Ways to escape the parent trap
I'm a primary headteacher of many years. Just lately it seems more and more of my time is spent in consultation with parents, eroding the time available to do the job. Is this a trend and what can we do about it?
The result of a quick straw poll in my own area seems to confirm your supposition. Colleagues report that parents want time to discuss issues ranging from their child's poor behaviour, reluctance to do homework, bullying and low attainment, to the complexities of their own relationships. These meetings eat into the week, often lasting an hour or more. Heads talk about their time being hijacked and feel frustrated that they are not achieving what they have set out to do.
There is no doubt that schools' relationships with parents are vastly different now. The days when teachers were held in deference, parents didn't set foot in school, automatically assumed the teacher was right, and were generally content if their child attended regularly and came home safely, are long gone.
Over the years we have set out to increase parent participation in school improvement and to tap the rich resource on our doorstep. In primary schools, if we are lucky, parents are a constant presence throughout the day - working alongside teachers to provide support, expertise and a listening ear for children.
We accept that, if our children are to flourish, parents need to know how to help them, so we organise workshops on curriculum, behaviour management and anything else they ask for. We have created a very different culture - that of the school providing an essential service for families.
"Come in," we smile. "We won't just educate your child, we'll let you know exactly how we do it, we'll involve you in the process (making you feel guilty if you aren't), we'll seek your views, measure your levels of satisfaction and respond to your needs."
First, you need to ask yourself whether you do indeed consider that your school should provide such a service, and to whom. Do you believe that parents should have opportunities to engage in fairly sustained discussion with someone who knows their child? It is worth analysing the content of your discussions with parents. Is there a significant weighting towards dissatisfaction with teaching, requests for knowledge, or concerns about behaviour? This could provide you with valuable insights about the school you didn't previously have, and could give you a starting point for action.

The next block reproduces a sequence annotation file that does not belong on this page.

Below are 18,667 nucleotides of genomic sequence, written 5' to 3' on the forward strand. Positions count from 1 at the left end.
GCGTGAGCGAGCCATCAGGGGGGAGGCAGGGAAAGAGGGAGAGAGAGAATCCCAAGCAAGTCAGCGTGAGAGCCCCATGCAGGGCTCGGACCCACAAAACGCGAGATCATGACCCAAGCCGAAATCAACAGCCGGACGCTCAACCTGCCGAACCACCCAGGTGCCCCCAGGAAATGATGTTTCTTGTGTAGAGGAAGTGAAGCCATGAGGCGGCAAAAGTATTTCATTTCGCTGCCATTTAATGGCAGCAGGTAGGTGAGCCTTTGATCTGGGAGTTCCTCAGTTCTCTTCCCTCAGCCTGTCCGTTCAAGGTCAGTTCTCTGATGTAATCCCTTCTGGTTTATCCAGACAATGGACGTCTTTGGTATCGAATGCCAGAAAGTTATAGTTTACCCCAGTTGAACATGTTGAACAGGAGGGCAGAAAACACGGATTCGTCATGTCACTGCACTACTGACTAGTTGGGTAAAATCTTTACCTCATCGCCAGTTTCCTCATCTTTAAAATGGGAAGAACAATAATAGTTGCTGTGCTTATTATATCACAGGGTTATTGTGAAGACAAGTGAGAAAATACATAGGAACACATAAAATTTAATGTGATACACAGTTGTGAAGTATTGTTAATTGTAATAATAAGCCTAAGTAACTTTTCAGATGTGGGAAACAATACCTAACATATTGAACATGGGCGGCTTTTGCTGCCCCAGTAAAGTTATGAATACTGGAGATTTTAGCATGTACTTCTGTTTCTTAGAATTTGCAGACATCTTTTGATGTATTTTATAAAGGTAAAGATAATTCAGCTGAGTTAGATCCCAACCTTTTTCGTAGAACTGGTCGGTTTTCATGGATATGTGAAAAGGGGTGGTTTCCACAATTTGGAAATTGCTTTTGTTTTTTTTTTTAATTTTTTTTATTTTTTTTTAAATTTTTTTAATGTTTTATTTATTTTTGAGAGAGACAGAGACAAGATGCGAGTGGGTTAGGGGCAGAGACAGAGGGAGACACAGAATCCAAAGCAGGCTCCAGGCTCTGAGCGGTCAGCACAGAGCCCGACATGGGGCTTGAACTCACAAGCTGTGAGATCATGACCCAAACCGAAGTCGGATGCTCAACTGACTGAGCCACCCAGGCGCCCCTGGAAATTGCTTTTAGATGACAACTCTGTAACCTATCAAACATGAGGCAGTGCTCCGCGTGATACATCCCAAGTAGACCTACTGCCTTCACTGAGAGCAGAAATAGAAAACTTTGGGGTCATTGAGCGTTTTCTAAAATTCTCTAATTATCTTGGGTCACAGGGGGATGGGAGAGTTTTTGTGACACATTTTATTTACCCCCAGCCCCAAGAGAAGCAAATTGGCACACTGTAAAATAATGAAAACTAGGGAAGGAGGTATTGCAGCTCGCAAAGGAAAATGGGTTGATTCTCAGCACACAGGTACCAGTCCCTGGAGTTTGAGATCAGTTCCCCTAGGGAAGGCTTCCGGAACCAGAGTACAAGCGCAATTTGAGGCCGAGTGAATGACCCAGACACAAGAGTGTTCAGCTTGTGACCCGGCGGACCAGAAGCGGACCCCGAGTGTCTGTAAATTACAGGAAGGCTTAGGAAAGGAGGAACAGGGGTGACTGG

Dissatisfaction with teaching needs thorough investigation. Your enquiry will cover observation of learning and teaching, scrutiny of work including marking and feedback, conversations with pupils, and dialogue with the teacher.
You now have the big picture which will allow you to make a judgment.
Always come back to the parent with your findings and planned action. This can be done without blame; you will simply outline the action you are going to take with reference to their child.
Recurrent requests for knowledge tell you that the school needs to improve its communication system. How do you let parents know what their child is expected to learn, what will be taught, how they can help and so on? Get a working party to review this and include parents on it.
Concerns about behaviour will probably confirm what you already know. Are there pockets of poor behaviour within some groups of children, or is it a general, whole school issue? Is it linked to specific causes - poor awareness of diversity of culture, racism, covert bullying? Is it linked to poor teaching? Follow a trail of evidence and plan your action.
Finally, you need to find out why parents are consulting you and not their child's teacher. Do they complain of not being listened to? Are they after the cachet of "going to the top"? Have they heard from other parents that you are approachable, always available and ready to listen? Have they found in you a cheap counsellor?
Answers here might lead you to invest in developing your teachers' skills in dealing with parental concerns, not something taught during initial teacher training. Teachers often lack confidence in this area, mistake clear questioning for criticism and consequently appear defensive. Parents pick up on this immediately and avoid subsequent meetings.
It is worth spending money on courses in advanced communication skills so that all staff develop insight into how people tick, how to listen, how to ask the right questions, and how to treat parents as co-educators and not a threat to their professional status.
Making the change from reacting to parental demands to taking pre-emptive, whole-school action to deal with underlying causes should put you back in the driving seat and give you the sense of choice about how you use your time to the best effect.
Patricia Denison is head of a village primary, near Woking, Surrey. She has been in education for 25 years, 14 in headship, and is a facilitator with the National College for School Leadership's new visions programme for heads. Do you have a leadership question? Email email@example.com